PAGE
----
Suffice to say that the President currently appoints 14 (45%) of the 31 Council of State Members. He nominates 3 in consultation with Parliament while he appoints 11 discretionarily. The President of the National House of Chiefs and the 16 regional representatives (elected by an electoral college) are not presidential appointees. The non- presidential appointees constitute 55% of the total membership of 31.

In constituting the Council of State, it was only the 1979 Constitution that made a provision for a former Governor of the Bank of Ghana, or a former Vice Chancellor of a recognised University or a former Secretary to the Cabinet or a former Head of the of Civil Service to be included in the Council.

The 1969 Constitution did not make provision for regional representatives in the Council of State but the 1979 Constitution did and so does the 1992 Constitution. However, under the 1979 Constitution, the regional representatives were presidential appointees based on prior approval of Parliament. Contrary to this, an electoral college under the 1992 Constitution elects the regional representatives.

The 1969 Constitution also mandated the President to appoint two chiefs (traditional leaders) to serve on the Council of State and these two chiefs were exclusive of the President of the National House of Chiefs who has been a mandatory member of the Council since its inception in 1969. However, the 1979 and 1992 Constitutions abandoned this provision relating to appointment of two other chiefs to serve on the Council of State.

Under the 1969 Constitution, the substantive Prime Minister, the incumbent Speaker of the National Assembly were members of the Council of State and the President himself who was being advised by the Council of State was the Chairman of the Council [ see Article 53 (1) (a) and Article 53 (5) ] of the 1969 Constitution.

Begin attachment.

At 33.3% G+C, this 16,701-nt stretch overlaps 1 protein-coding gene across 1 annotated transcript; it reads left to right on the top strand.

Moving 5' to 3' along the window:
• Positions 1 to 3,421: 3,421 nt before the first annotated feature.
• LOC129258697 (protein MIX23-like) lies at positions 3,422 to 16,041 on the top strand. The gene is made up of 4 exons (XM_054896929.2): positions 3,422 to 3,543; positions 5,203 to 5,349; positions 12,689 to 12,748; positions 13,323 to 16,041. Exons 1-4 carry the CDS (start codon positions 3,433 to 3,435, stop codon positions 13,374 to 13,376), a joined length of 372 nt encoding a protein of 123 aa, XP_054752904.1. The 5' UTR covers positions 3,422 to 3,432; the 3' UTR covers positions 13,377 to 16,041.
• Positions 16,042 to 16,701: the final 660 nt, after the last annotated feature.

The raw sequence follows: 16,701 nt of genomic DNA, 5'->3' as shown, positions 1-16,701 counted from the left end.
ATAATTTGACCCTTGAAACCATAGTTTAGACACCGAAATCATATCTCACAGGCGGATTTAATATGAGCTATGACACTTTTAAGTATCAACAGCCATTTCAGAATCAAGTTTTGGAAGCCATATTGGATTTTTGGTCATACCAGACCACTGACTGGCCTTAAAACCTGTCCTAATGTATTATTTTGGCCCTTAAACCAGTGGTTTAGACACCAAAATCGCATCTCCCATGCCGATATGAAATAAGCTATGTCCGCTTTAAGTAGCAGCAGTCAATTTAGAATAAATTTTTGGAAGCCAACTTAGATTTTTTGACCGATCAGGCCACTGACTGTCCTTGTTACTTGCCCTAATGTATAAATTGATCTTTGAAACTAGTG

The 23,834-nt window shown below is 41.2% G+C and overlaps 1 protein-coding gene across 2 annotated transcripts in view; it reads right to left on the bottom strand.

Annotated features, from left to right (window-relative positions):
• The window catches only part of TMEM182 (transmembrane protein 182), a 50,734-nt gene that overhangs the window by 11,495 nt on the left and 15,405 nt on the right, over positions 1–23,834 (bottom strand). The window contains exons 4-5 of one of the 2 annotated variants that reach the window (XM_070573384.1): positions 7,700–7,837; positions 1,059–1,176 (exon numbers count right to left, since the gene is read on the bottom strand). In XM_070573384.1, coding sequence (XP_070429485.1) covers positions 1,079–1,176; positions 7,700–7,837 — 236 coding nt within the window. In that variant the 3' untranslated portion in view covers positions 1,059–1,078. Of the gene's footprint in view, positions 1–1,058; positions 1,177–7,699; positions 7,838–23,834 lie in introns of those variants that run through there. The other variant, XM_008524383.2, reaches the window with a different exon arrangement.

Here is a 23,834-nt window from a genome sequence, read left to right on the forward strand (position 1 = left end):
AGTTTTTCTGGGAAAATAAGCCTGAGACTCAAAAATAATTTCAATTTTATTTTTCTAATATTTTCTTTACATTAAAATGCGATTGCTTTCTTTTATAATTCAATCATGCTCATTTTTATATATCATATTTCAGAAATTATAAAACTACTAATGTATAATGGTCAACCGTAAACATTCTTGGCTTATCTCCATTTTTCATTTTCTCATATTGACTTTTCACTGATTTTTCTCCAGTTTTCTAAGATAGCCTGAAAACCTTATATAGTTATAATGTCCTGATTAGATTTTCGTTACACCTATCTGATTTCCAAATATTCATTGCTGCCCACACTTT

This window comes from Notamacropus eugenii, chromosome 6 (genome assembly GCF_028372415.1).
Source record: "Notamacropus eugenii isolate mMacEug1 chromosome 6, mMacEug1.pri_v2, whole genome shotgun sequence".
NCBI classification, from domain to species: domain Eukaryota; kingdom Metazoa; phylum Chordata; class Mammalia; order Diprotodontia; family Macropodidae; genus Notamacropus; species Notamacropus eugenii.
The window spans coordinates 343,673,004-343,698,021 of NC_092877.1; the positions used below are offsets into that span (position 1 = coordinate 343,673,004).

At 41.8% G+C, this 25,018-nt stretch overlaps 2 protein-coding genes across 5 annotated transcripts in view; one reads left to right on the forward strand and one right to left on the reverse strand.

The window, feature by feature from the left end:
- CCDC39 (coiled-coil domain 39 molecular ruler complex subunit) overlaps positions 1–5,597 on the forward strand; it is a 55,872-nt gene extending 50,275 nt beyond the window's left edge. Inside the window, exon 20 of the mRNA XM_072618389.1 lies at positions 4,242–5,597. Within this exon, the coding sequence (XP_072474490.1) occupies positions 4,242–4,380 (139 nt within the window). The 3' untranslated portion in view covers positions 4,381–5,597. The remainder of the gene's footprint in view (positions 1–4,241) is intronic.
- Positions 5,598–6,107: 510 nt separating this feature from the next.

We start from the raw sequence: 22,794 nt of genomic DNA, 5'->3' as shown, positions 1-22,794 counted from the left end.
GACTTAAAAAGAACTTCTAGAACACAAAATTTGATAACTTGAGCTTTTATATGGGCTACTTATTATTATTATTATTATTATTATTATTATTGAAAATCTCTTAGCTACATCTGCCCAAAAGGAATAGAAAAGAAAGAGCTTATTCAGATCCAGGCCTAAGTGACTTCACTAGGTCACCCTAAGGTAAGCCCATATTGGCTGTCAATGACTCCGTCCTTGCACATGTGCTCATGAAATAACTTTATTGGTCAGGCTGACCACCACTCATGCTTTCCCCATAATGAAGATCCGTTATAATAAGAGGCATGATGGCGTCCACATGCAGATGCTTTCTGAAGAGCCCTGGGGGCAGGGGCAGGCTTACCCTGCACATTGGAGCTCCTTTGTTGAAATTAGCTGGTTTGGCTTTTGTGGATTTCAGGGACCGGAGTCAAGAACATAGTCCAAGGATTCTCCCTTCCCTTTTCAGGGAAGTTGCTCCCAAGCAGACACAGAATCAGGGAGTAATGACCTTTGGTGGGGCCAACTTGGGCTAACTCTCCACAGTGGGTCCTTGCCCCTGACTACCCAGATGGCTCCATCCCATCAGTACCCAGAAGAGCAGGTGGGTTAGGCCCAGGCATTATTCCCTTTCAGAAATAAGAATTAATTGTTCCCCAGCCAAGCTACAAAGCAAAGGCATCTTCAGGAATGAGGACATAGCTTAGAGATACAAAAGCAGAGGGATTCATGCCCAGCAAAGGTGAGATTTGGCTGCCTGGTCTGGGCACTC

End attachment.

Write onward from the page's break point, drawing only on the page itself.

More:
Since 1979, the President ceased to be Chairman of the Council of State [see Article 106 (3) of the 1979 Constitution and Article 89 (3) of the 1992 Constitution. Unlike the 1969 and 1979 Constitutions, the 1992 Constitution has not made any provision for a former President to be included in the Council of State.

Conclusion

In this episode, you have learnt or reminded yourself of the establishment of Ghana’s Council of State in 1969 (Second Republic) and its evolution in 1979 (Second Republic) and the recent evolution under the 1992 Constitution (Fourth Republic). Under the 1992 Constitution, the total number of members of the Council increased from 25 to 31 with the creation of six (6) additional regions.

~Asante Sana ~

Author: Philip Afeti Korto

Email: [email protected]

1969 Constitution Article 53(1) Second Republic 1979 Constitution Article 106 (1) Third Republic 1992 Constitution Article 89 (1) Fourth Republic